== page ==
Google Videos Show How To Use Assistant-Enabled Headphones

Google has posted a few videos to YouTube showing how to use the special Bose QuietComfort 35 MK II headphones with embedded Google Assistant features. The features themselves are rather simple and easy to use, so the tutorials are short, but detailed. There are three videos in total, none more than two minutes long, and once you've watched them all, you should face no surprises from your new Assistant-enabled headphones. To put it as simply as possible, everything revolves around the Assistant button on the headphones, and making use of the features boils down to using that button and speaking your commands or replies.

A quick press of the button at any time will give you your notifications. After a notification plays, you'll have an opportunity to reply by voice depending on the type of notification, allowing you to take actions if Assistant is compatible, and send messages back in certain apps. iOS users should be cautioned that they can hear notifications, but cannot take action on them. When fresh notifications come in, you can press the button to hear and possibly reply to them, or simply ignore them. If you continually ignore notifications from a certain app or sender, Assistant will eventually play those notifications at a lower volume.

Actually using Google Assistant works much like it does on your phone. Rather than the home button on your phone, you're holding down the Assistant button on your headphones. Whereas a quick tap will have Assistant read out your notifications, holding the button a hair longer will actually kick Assistant into listening mode, allowing you to issue commands or control your media just as you would with your phone. Commands that would result in pulling up a web search on your phone will usually see Assistant reading an excerpt of the first result to you, allowing you to do quick research without having to pull out your phone. It is worth mentioning that asking Assistant to play some music on YouTube will require unlocking your phone and keeping the screen on, unless you subscribe to YouTube Red. There are other methods of being able to play YouTube without your screen being on, but many of those require rooting your device, which comes with its own difficulties and caveats, or downloading potentially dangerous third-party YouTube clients from outside of the Play Store.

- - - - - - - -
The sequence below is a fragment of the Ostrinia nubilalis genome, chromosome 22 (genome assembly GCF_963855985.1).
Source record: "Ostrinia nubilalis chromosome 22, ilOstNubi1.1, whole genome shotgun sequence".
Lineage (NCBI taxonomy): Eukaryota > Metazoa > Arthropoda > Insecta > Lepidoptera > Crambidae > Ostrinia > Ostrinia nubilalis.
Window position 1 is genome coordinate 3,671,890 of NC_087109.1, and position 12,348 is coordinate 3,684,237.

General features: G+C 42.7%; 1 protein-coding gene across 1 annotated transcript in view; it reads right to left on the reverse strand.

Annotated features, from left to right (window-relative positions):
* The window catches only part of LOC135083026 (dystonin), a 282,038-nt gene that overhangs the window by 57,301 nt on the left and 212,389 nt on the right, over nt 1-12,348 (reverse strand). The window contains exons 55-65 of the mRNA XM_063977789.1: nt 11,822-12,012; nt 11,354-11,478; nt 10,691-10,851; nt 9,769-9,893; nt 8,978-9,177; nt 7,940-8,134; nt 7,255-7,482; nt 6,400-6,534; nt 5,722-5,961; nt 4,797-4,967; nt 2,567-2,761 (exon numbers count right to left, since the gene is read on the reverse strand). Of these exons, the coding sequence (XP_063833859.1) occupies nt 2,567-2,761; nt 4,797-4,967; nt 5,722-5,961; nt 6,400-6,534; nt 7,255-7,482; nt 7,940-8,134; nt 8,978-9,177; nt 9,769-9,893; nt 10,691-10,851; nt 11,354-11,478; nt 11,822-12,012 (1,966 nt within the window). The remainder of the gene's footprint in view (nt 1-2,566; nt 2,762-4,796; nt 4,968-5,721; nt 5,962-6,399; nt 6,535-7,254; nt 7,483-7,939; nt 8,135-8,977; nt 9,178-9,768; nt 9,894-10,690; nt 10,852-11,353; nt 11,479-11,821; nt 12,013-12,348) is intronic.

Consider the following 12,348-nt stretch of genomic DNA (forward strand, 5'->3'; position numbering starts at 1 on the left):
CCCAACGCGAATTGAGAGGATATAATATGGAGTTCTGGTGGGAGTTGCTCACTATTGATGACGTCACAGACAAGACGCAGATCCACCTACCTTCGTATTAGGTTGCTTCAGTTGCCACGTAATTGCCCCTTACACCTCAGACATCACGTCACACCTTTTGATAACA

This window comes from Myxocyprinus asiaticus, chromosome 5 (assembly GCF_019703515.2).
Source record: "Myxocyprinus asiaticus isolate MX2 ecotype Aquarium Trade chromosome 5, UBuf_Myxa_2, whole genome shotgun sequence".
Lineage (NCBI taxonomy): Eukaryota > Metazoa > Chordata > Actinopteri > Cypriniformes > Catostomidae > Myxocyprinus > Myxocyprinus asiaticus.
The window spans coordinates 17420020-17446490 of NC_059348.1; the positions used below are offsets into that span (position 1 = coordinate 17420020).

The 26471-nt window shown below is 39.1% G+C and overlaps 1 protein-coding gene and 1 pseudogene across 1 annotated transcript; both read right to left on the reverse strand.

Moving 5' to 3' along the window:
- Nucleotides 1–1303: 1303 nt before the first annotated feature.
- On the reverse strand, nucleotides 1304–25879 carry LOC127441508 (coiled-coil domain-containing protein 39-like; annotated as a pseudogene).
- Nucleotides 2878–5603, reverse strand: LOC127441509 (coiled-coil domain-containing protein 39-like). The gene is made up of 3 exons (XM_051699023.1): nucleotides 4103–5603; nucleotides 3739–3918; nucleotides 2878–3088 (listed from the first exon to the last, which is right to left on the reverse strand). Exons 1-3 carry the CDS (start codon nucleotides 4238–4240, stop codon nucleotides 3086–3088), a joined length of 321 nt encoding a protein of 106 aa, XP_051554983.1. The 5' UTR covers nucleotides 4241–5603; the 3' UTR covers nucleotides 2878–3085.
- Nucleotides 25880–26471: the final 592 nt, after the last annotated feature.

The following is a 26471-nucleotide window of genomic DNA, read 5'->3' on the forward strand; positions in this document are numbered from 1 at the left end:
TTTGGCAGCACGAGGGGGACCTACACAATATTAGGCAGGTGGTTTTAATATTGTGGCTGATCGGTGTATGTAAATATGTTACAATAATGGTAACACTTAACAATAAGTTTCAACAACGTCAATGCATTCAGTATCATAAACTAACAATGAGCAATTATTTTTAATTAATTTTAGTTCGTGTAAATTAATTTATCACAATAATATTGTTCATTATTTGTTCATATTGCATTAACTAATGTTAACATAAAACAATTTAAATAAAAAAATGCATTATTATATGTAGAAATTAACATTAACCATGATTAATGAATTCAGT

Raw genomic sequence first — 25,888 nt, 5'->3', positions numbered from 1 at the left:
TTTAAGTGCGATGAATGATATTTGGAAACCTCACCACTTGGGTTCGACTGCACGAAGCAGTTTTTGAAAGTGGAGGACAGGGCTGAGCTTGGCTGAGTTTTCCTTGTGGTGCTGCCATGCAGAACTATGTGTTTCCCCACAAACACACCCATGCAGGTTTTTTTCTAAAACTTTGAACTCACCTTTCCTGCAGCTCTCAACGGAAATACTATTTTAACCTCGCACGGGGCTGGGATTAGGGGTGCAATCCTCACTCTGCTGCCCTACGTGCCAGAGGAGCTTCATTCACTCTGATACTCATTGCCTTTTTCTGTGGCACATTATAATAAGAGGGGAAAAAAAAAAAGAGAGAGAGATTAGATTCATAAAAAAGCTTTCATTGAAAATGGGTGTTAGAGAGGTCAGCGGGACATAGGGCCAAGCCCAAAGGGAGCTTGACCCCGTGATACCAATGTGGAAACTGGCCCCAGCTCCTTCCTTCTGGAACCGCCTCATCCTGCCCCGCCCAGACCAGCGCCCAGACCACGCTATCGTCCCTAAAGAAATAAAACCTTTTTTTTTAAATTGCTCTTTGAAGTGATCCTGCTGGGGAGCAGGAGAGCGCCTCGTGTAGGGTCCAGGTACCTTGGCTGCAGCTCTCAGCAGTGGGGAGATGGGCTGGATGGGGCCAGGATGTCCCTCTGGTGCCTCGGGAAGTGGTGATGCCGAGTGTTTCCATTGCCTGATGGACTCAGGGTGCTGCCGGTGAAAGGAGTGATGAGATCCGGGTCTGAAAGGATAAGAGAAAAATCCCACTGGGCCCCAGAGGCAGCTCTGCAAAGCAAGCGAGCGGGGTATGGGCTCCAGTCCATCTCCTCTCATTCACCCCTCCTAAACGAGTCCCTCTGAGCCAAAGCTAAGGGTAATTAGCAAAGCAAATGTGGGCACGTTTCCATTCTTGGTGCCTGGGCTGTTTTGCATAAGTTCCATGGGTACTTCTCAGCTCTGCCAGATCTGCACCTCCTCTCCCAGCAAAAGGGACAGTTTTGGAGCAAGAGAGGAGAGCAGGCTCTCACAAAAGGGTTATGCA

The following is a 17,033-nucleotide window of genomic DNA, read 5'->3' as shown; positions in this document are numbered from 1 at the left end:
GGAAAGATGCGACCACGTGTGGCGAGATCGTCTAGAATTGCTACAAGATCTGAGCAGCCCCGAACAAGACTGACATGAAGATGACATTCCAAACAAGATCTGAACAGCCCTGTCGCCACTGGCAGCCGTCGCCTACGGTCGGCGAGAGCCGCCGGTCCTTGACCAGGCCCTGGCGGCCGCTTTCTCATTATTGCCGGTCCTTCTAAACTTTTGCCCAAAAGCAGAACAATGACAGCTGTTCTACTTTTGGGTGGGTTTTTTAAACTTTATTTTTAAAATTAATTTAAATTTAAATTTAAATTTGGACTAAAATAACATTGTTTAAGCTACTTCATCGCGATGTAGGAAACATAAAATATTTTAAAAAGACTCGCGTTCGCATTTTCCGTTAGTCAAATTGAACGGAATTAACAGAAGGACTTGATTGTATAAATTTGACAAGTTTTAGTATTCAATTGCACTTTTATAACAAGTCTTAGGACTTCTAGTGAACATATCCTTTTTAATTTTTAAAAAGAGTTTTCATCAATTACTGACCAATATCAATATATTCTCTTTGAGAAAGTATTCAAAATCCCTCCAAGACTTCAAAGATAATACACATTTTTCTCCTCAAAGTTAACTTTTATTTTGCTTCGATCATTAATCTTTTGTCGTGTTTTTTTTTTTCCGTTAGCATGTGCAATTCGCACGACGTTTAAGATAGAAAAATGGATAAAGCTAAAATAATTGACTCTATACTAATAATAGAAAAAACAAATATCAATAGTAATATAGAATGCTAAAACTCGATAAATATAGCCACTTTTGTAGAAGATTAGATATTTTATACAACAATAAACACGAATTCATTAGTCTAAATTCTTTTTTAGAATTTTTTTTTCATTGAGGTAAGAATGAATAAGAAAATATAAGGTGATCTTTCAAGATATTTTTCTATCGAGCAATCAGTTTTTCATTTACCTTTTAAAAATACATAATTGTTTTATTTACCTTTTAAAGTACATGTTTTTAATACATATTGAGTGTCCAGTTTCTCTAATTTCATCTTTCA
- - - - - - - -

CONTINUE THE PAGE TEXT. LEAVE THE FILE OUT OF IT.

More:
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Daniel Fuller

Senior Staff Writer
Daniel has been writing for Android Headlines since 2015, and is one of the site's Senior Staff Writers. He's been living the Android life since 2010, and has been interested in technology of all sorts since childhood. His personal, educational and professional backgrounds in computer science, gaming, literature, and music leave him uniquely equipped to handle a wide range of news topics for the site. These include the likes of machine learning, voice assistants, AI technology development, and hot gaming news in the Android world. Contact him at [email protected]
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